Boom or Bust? Casino Gaming and Host Municipalities

By Alexander, Ross C.; Paterline, Brent A. | International Social Science Review, Spring-Summer 2005 | Go to article overview

Boom or Bust? Casino Gaming and Host Municipalities


Alexander, Ross C., Paterline, Brent A., International Social Science Review


Introduction

A myriad of literature exists that addresses the impact of legalized casino gaming on cities that host the venture from a multitude of perspectives--socially, economically, culturally, morally, psychologically, with regard to crime, in terms of gambling addiction, and even from an individual and family stress perspective. Whereas many of these studies insist that legalized gaming has had a net negative impact, others extol its positive virtues, especially economically. In sum, existing literature on the topic is contradictory, ambiguous, and difficult to analyze because, whether pro or con, most offer valid arguments that are quite persuasive. The trend among most scholars studying this phenomenon is that someone makes a claim and someone else deconstructs it by arguing the exact opposite. It is frustrating to say the least! Who is to be believed?

On the negative side, the best constructed and most often cited arguments warn largely against the economic pitfalls and social evils associated with legalized casino gaming. These studies assert that casinos "cannibalize" or take profits away from local businesses or that, because most gamers are local, there is no net fiscal gain for the local economy. As a consequence, monies gambled are simply dollars exchanged among local gamblers rather than monies infused into the local economy by outside sources.(1) With regard to the perceived social ills associated with gambling, many scholars argue that costs such as increased crime and gambling addiction outweigh any potential positive fiscal impact derived from legalized casino gaming over the long term.(2)

On the positive side, many authors maintain that gaming results in a net positive gain for municipalities more often than not, especially economically. Some of these studies refute the cannibalization thesis as being based on poor methodology or the infallibility of trying to quantify social costs.(3) Others maintain that the vast quantities of revenue being generated into blighted and needy communities (over $30 million annually, in some cases) outweighs almost any negative social impact.(4) Still others contend that the effect on crime has been exaggerated.(5) Finally, placing the debate in a political context, the best argument for gaming, according to some of its advocates, may be that since citizens and politicians favor it and neighboring states possess it, states and municipalities should invest in it lest they lose valuable revenue to their neighbors.(6) Thus, as one can see, with few exceptions, there is little middle ground surrounding the gambling debate.(7)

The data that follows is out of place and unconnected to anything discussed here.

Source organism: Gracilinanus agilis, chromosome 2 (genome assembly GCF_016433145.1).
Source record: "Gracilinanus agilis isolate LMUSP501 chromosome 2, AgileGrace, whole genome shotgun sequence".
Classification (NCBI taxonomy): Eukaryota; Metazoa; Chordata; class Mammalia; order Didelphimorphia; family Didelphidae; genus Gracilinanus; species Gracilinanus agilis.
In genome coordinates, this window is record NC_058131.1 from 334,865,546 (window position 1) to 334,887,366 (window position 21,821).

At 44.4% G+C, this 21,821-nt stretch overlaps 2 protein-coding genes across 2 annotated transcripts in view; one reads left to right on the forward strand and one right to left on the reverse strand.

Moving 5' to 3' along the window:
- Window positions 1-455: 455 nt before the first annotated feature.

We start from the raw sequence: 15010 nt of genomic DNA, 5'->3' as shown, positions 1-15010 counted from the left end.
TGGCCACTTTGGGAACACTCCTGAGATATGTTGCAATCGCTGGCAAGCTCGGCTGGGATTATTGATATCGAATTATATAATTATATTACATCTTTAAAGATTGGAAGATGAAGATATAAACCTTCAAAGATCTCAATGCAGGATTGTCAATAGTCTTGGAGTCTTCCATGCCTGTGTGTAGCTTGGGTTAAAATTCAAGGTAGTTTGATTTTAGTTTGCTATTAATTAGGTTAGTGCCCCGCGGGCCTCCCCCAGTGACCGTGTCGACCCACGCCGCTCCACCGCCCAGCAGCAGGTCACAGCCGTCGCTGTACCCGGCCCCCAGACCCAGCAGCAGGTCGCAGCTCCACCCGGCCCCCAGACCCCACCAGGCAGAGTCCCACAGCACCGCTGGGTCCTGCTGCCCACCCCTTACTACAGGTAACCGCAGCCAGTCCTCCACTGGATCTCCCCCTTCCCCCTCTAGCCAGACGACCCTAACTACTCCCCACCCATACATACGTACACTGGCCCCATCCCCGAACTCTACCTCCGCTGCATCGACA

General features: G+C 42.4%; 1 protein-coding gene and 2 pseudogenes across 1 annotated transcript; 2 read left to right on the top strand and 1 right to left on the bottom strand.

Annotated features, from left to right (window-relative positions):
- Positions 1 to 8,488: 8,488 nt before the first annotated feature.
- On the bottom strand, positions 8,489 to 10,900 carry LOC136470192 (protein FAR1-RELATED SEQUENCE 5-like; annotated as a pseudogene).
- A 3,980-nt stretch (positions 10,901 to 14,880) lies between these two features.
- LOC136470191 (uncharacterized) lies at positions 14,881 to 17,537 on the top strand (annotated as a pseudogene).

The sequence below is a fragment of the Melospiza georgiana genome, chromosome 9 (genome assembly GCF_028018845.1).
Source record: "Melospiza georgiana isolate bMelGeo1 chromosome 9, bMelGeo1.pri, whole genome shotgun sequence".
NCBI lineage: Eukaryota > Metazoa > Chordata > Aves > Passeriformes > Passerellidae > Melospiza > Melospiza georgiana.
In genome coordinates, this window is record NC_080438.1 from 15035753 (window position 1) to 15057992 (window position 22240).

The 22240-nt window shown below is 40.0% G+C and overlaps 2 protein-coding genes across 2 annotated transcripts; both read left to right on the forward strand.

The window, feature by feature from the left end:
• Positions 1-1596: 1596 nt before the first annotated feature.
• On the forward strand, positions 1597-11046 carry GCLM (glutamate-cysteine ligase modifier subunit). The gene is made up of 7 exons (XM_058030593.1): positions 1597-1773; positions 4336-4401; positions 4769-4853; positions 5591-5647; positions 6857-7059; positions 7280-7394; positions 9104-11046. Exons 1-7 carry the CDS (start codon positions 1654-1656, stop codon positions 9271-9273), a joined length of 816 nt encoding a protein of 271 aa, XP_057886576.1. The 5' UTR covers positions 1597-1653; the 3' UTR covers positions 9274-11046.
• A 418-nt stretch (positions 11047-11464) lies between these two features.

This study does not attempt to undertake a comprehensive examination of the gaming debate. Rather, it examines the impact that gaming has had economically on municipalities that possess it. The authors of this study have surveyed those officials in host communities who may not be best qualified to comment upon the overall impact of gaming on the municipal economy, but who do possess unique insight into the economic health and priorities of their respective communities--economic development professionals--appointed officials (for the most part) well-versed in all aspects of the economic affairs of their respective communities, including casino gambling. These officials are not gaming lobbyists, but rather professionals hopefully making decisions in the best interests of the community they serve in the realm of economic development.

This study does not try to make any value judgments regarding the gaming debate. Rather, it focuses on a simple research question: "In your opinion, how has legalized casino gaming affected the economy of your municipality?" The findings of this study suggest that economic development professionals in those cities that possess it support gaming overwhelmingly. According to those surveyed, gaming seems to have had a significant positive overall economic effect in most host cities, especially those with riverboat or land-based non-Native American gaming enterprises.

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